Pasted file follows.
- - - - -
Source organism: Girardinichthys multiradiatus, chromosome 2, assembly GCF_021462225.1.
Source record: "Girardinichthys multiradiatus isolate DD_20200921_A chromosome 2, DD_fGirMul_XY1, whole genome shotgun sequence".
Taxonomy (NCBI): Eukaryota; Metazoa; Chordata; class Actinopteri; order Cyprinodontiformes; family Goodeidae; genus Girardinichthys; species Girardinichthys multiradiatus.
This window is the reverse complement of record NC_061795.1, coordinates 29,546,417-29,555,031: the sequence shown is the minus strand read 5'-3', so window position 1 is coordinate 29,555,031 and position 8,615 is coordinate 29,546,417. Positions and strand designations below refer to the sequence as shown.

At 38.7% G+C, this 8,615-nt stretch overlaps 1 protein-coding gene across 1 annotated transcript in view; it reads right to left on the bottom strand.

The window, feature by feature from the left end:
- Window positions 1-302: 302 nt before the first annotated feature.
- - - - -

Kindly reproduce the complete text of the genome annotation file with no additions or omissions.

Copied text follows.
Source organism: Girardinichthys multiradiatus, chromosome 2, assembly GCF_021462225.1.
Source record: "Girardinichthys multiradiatus isolate DD_20200921_A chromosome 2, DD_fGirMul_XY1, whole genome shotgun sequence".
Taxonomy (NCBI): Eukaryota; Metazoa; Chordata; class Actinopteri; order Cyprinodontiformes; family Goodeidae; genus Girardinichthys; species Girardinichthys multiradiatus.
This window is the reverse complement of record NC_061795.1, coordinates 29,546,417-29,555,031: the sequence shown is the minus strand read 5'-3', so window position 1 is coordinate 29,555,031 and position 8,615 is coordinate 29,546,417. Positions and strand designations below refer to the sequence as shown.

At 38.7% G+C, this 8,615-nt stretch overlaps 1 protein-coding gene across 1 annotated transcript in view; it reads right to left on the bottom strand.

The window, feature by feature from the left end:
- Window positions 1-302: 302 nt before the first annotated feature.